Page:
What You Need To Know About Wrist-Based Mapping In GPS Watches

New technology helps make discovering great runs anywhere in the world increasingly easy and GPS watches are taking advantage.

New technology helps make discovering great runs anywhere in the world increasingly easy. Lots of new GPS watches now not only track the usual run stats but can help show the way, with deep mapping and even turn-by-turn navigation.

How does GPS-based mapping work?

GPS watches and our phones receive signals from a constellation of satellites designed to provide accurate locations worldwide. Your devices keep track of your exact location and determine your pace and distance. The most common format for location data is called GPX. GPX format files contain the data to create tracks or routes of where you or others went. If you then import them into a compatible device, they can be followed.

Where can I find routes and courses to plan my adventures?

Strava is a great resource, with millions of runs, rides, and other activities recorded worldwide. They are discoverable by location and by name. For example: a race, trail or athlete. Strava also has heatmaps showing the most popular runs for a given location. Meanwhile, Suunto’s Movescount also has worldwide maps of popular routes for all sorts of activities, easily downloadable—no Suunto watch or account required. All Strava and Movescount runs, rides and other tracked routes are easily exported as GPX files.

RELATED: 7 Great Apps To Track Your Running Data

Wrist-based maps

GPS watches including the new Garmin fenix 5X ($700) and Casio Pro Trek WSD-F20 ($500) can display maps without a phone signal. The maps are similar to what you can see on your phone, miniaturized.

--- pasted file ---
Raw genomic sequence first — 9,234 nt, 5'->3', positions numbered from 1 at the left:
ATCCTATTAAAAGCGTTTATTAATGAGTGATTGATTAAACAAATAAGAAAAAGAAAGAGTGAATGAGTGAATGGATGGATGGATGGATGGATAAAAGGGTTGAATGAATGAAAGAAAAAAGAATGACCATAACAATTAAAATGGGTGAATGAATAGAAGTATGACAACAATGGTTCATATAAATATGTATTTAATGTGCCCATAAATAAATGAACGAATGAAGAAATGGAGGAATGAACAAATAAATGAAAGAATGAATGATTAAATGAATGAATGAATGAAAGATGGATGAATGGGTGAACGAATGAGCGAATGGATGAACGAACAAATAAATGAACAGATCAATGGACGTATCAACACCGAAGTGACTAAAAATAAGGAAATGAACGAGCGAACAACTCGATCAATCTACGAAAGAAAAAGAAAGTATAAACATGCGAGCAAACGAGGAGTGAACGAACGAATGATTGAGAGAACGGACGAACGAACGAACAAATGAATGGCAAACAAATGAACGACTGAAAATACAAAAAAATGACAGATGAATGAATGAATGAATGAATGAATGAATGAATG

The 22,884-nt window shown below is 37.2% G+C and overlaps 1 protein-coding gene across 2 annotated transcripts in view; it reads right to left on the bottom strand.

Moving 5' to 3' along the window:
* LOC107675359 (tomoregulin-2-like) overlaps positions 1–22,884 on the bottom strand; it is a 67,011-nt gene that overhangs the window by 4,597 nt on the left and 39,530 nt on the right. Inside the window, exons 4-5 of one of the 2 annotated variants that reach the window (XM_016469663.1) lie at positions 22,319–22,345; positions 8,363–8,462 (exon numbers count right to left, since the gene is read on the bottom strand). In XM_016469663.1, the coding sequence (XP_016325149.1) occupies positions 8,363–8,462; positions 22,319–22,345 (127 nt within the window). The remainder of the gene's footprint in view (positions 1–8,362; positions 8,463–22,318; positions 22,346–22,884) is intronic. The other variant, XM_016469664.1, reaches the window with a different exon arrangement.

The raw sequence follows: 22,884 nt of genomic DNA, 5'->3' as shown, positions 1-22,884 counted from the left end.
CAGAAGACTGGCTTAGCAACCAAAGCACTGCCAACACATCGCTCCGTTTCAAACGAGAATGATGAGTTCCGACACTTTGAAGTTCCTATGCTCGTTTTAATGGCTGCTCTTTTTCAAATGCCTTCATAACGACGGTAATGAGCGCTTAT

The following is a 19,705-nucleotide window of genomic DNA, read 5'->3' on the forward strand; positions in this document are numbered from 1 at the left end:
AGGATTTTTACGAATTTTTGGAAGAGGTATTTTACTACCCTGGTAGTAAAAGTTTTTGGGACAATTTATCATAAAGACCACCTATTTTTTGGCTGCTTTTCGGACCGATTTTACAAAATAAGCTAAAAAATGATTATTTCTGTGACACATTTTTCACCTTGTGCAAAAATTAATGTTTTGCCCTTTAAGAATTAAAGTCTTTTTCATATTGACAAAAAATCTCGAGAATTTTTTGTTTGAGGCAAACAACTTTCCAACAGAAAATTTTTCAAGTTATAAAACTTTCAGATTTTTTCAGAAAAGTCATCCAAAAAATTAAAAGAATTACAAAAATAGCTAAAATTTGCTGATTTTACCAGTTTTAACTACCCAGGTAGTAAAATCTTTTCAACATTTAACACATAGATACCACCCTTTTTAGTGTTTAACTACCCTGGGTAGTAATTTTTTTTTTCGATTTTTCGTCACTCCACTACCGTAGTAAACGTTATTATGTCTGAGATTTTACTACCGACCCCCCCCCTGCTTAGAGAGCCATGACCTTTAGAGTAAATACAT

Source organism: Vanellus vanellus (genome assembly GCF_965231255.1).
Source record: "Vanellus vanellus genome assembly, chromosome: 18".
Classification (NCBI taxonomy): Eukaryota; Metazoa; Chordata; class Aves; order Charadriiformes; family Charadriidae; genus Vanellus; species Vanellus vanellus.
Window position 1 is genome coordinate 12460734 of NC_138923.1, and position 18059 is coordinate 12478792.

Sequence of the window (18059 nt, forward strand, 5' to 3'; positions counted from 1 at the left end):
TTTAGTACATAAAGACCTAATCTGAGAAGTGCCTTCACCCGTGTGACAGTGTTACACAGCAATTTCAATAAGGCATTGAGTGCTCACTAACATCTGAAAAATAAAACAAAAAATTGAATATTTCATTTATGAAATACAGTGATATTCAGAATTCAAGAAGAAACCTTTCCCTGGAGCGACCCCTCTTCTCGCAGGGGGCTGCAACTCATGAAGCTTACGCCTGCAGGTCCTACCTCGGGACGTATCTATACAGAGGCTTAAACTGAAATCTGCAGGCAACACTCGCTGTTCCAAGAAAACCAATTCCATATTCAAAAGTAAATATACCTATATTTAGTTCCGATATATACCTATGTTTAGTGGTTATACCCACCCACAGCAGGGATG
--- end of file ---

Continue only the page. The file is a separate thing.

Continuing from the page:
With the groundbreaking Garmin fenix 5X you can import any GPX file to the watch—one you have created or one found elsewhere. Using its built-in base maps of all roads, you can get turn by turn directions for your route, with distances to the next turn, vibration alerts when it’s time to turn, ETA and distance to the finish—plus direction and distance to get back on course if you need. It can also suggest courses to follow of any distance and in any direction from where you are standing. It even includes built-in topographic maps of the entire U.S. Not a running watch, the hiking, cycling, paddling and skiing focused Android Wear Casio Pro Trek WSD-F20 has phone-free color maps and satellite views, weather trends from its sensors, altimeter and a compass. It’s best with an Android phone, as iOS functionality is limited.

GPS run watches such as the TomTom Adventurer ($350) as well as all TomTom Spark 3 ($130 and up), Polar V800 ($500), Suunto Spartan ($500 and up) and other watches in the fenix 5 series allow you to import GPX files to the watches. You see your position as a line relative to the route you loaded and want to follow. (Your other run stats are still available on other screens.) TomTom and the National Parks Foundation have released a curated National Parks trail routes for upload to the Adventurer, just in time for summer exploration.

Most of these watches also let you create a route by clicking off its segments on a map at their websites to create a route file you can upload to the watches.

RELATED: Wrist Bling—Advanced GPS Watches With Style

But Don’t Forget

While using these watches in the wilderness, always have a paper map, compass and the skills to use them. Tech does fail or run out of juice.